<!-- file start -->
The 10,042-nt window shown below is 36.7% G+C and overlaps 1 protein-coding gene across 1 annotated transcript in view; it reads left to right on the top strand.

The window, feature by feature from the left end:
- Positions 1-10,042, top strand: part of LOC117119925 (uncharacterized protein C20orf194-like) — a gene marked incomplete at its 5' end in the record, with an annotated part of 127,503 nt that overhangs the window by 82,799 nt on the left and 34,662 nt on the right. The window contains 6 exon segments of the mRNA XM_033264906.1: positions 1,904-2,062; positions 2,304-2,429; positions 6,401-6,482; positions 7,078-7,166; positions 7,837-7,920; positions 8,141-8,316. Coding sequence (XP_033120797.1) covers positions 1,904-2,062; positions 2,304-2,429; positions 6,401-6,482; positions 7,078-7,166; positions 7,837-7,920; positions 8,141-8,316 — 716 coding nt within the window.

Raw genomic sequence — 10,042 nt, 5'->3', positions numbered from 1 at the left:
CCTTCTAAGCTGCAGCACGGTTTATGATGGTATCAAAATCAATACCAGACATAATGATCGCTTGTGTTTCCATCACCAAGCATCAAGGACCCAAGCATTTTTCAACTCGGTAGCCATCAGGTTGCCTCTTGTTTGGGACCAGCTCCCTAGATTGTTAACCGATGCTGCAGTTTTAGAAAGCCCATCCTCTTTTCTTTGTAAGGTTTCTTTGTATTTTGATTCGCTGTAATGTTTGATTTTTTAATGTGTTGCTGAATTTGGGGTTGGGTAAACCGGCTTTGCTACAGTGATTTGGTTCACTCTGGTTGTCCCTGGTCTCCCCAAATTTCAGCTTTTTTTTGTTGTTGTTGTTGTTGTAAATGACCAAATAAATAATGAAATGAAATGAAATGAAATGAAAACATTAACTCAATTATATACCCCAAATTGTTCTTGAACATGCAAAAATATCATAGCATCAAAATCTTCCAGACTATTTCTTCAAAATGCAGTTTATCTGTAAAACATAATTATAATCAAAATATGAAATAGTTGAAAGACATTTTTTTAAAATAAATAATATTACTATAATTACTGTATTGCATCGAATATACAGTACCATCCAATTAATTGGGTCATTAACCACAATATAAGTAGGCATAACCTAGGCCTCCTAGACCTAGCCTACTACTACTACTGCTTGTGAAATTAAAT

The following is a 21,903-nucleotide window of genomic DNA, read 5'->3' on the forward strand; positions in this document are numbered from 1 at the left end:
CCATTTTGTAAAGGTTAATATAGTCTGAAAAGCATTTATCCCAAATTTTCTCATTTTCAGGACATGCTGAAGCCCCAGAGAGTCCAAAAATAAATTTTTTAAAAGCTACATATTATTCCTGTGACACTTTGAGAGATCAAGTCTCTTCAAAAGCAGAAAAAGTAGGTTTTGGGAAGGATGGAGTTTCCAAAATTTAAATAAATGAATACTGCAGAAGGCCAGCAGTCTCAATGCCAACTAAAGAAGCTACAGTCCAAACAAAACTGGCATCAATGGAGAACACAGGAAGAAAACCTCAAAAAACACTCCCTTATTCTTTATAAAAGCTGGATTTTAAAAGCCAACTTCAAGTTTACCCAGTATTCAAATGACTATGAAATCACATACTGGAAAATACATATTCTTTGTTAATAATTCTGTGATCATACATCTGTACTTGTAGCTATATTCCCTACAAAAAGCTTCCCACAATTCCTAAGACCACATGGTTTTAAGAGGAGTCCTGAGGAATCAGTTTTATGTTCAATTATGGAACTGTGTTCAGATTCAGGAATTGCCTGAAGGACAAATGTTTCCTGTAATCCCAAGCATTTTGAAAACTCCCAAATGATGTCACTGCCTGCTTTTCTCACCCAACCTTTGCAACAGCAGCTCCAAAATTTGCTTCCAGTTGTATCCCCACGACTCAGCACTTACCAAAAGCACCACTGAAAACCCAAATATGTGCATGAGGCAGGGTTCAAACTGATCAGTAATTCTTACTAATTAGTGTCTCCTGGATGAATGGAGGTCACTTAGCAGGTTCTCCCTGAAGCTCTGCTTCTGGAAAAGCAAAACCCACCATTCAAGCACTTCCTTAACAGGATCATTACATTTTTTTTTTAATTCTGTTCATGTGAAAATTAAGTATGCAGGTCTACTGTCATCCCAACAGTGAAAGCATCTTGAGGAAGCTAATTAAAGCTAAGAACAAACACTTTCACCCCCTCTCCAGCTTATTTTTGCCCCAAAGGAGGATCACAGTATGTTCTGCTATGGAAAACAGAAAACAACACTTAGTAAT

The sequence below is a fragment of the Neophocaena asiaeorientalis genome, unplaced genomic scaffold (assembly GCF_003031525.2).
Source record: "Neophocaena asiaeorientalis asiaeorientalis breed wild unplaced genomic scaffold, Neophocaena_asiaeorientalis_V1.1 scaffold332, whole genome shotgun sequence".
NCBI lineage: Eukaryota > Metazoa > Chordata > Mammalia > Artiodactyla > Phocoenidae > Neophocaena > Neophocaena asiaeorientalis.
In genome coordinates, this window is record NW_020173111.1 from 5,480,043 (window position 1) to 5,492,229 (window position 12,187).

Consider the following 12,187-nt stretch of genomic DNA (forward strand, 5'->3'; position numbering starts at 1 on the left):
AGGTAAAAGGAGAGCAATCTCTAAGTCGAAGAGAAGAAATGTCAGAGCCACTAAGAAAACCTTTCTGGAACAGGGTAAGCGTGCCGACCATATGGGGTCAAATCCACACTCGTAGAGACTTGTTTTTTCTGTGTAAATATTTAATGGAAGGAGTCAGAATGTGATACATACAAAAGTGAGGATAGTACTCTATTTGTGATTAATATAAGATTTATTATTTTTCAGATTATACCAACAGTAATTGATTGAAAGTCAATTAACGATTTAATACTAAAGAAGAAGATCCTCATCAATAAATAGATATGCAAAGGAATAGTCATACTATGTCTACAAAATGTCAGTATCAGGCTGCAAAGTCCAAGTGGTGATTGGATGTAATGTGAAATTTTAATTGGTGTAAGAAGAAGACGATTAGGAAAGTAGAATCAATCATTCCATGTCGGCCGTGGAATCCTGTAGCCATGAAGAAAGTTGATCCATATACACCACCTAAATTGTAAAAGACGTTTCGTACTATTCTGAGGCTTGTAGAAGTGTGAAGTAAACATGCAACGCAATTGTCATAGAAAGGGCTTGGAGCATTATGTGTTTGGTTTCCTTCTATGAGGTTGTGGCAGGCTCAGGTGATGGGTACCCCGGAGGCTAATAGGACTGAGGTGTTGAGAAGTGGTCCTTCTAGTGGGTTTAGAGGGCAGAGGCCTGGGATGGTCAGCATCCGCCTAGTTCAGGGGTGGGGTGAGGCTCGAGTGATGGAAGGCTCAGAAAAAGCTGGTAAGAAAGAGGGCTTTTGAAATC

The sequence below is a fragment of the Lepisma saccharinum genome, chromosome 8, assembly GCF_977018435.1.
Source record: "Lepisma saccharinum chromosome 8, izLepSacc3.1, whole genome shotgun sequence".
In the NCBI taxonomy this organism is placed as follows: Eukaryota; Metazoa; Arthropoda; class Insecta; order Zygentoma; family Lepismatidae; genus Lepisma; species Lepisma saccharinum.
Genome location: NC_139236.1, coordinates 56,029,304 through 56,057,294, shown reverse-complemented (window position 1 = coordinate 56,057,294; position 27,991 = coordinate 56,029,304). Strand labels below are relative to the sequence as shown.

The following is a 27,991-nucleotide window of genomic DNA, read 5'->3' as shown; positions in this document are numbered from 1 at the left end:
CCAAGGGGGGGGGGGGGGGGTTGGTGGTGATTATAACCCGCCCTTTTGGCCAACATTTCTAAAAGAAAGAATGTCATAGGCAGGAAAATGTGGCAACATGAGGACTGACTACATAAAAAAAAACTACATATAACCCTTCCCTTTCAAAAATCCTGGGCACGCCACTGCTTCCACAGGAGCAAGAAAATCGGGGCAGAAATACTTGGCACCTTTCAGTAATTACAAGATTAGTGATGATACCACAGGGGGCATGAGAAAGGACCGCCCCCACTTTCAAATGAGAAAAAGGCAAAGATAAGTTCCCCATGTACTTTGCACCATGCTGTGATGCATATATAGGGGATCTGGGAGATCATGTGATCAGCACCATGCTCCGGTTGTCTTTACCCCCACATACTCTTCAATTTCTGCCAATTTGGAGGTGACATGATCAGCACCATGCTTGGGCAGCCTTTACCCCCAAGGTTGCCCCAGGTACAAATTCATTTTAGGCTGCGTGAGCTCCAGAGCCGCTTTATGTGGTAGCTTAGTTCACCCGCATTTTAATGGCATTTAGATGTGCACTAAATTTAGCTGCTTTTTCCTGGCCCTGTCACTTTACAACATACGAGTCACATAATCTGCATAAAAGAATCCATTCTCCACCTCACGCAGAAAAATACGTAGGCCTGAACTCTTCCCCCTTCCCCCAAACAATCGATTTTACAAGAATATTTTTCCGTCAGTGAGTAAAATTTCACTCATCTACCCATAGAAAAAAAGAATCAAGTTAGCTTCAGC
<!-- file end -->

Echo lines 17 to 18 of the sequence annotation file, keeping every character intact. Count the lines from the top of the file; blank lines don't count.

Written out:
Genome location: NC_139236.1, coordinates 56,029,304 through 56,057,294, shown reverse-complemented (window position 1 = coordinate 56,057,294; position 27,991 = coordinate 56,029,304). Strand labels below are relative to the sequence as shown.

The following is a 27,991-nucleotide window of genomic DNA, read 5'->3' as shown; positions in this document are numbered from 1 at the left end: